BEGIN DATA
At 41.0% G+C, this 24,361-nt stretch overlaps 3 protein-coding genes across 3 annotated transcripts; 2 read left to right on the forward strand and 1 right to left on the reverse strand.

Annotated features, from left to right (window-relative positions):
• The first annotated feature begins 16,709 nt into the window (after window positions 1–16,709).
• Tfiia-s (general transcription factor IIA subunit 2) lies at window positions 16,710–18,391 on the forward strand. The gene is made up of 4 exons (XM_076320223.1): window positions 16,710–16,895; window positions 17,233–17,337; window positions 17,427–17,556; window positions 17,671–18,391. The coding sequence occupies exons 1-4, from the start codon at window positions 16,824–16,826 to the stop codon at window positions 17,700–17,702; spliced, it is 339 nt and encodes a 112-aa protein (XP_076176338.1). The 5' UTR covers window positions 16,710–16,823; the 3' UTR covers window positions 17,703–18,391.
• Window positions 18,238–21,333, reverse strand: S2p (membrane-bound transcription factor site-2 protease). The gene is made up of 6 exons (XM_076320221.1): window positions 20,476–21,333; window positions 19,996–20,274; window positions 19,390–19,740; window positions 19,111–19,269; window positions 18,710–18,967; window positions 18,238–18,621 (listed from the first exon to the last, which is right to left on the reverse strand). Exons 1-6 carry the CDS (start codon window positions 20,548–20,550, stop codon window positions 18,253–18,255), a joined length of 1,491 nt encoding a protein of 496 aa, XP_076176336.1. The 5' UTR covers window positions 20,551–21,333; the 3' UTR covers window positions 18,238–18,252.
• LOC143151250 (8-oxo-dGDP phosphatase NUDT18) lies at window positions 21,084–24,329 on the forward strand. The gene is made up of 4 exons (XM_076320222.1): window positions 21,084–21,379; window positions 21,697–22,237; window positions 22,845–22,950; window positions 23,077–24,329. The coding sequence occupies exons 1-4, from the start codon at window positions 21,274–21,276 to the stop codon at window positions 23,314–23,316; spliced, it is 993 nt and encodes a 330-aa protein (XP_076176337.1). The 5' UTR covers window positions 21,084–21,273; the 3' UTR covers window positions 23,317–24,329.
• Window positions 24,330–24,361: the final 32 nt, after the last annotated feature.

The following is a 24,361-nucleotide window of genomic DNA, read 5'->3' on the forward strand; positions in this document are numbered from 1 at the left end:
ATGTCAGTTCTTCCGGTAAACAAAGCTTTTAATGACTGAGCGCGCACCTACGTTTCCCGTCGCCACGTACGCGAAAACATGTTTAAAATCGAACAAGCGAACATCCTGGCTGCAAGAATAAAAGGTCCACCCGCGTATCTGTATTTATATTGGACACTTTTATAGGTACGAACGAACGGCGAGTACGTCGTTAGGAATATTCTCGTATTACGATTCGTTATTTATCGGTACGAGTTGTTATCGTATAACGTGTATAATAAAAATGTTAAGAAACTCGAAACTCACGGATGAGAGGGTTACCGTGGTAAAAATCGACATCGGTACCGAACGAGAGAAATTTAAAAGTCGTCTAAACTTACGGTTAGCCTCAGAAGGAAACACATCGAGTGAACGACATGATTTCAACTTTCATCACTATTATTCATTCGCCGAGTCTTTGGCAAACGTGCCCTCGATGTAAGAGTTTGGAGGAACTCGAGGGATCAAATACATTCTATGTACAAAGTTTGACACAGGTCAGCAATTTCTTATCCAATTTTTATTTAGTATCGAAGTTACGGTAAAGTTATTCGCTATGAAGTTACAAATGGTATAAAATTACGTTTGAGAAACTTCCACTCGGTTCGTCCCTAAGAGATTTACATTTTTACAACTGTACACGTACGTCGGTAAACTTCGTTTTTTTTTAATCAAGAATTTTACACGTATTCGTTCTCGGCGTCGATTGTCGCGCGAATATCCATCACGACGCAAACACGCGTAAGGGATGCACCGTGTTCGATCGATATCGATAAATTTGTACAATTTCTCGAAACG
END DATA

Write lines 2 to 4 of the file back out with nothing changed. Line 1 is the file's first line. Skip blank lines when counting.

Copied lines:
Annotated features, from left to right (window-relative positions):
• The first annotated feature begins 16,709 nt into the window (after window positions 1–16,709).
• Tfiia-s (general transcription factor IIA subunit 2) lies at window positions 16,710–18,391 on the forward strand. The gene is made up of 4 exons (XM_076320223.1): window positions 16,710–16,895; window positions 17,233–17,337; window positions 17,427–17,556; window positions 17,671–18,391. The coding sequence occupies exons 1-4, from the start codon at window positions 16,824–16,826 to the stop codon at window positions 17,700–17,702; spliced, it is 339 nt and encodes a 112-aa protein (XP_076176338.1). The 5' UTR covers window positions 16,710–16,823; the 3' UTR covers window positions 17,703–18,391.